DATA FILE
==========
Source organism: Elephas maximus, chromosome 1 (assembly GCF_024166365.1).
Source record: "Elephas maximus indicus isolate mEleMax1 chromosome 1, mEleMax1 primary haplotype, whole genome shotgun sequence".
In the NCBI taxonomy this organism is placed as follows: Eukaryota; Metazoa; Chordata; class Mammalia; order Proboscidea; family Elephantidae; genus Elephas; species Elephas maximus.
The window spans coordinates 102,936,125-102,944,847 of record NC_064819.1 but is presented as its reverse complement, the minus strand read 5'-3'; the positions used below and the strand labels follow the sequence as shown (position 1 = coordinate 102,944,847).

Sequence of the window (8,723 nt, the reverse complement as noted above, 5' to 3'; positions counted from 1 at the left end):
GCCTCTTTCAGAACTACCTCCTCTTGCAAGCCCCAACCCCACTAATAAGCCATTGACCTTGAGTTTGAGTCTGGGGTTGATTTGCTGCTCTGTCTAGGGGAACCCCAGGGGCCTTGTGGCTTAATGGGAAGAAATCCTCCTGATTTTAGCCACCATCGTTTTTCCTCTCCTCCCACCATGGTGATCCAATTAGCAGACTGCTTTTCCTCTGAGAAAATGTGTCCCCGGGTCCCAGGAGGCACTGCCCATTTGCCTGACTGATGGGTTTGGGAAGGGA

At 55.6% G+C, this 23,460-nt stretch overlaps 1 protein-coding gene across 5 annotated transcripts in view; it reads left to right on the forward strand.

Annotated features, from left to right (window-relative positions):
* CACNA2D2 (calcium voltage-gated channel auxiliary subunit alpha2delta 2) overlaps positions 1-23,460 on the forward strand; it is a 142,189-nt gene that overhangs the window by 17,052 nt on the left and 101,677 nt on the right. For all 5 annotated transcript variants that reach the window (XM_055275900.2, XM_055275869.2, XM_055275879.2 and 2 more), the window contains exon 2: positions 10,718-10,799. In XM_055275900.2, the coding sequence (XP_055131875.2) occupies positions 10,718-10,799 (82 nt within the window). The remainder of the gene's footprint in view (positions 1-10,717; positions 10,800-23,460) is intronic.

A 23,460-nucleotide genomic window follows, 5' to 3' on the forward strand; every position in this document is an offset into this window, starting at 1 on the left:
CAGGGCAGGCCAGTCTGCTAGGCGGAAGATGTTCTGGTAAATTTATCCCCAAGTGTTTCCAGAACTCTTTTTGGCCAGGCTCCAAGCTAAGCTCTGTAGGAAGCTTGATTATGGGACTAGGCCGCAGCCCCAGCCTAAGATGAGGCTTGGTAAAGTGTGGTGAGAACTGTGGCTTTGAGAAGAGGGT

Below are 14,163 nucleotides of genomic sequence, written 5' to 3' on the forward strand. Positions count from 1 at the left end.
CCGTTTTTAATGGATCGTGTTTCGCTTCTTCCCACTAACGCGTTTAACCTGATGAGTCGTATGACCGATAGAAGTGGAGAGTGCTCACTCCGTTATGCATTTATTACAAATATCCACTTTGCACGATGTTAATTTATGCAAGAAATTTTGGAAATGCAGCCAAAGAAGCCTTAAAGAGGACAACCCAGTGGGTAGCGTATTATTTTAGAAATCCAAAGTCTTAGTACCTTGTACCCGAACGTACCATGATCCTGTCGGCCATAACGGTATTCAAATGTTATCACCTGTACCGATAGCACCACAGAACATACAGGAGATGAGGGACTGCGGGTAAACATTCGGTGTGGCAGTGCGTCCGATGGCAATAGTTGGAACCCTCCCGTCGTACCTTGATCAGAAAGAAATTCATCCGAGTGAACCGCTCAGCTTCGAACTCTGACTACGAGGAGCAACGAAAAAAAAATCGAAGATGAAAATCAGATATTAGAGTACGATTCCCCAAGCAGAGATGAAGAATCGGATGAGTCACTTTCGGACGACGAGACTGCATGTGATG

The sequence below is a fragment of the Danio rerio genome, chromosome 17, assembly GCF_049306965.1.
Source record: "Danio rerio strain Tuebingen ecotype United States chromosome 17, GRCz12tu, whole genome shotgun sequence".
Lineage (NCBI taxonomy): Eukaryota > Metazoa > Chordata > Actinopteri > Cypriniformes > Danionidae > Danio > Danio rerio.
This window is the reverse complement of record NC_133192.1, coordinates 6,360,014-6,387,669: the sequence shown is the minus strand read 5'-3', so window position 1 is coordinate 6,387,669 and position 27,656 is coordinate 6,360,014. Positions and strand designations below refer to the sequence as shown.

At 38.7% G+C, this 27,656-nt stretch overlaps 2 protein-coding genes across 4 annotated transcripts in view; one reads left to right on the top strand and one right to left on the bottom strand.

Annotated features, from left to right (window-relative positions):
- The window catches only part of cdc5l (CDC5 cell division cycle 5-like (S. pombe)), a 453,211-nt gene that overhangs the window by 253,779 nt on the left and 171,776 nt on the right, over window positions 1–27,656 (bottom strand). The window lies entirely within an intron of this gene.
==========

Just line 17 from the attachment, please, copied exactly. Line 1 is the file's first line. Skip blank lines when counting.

This window is the reverse complement of record NC_133192.1, coordinates 6,360,014-6,387,669: the sequence shown is the minus strand read 5'-3', so window position 1 is coordinate 6,387,669 and position 27,656 is coordinate 6,360,014. Positions and strand designations below refer to the sequence as shown.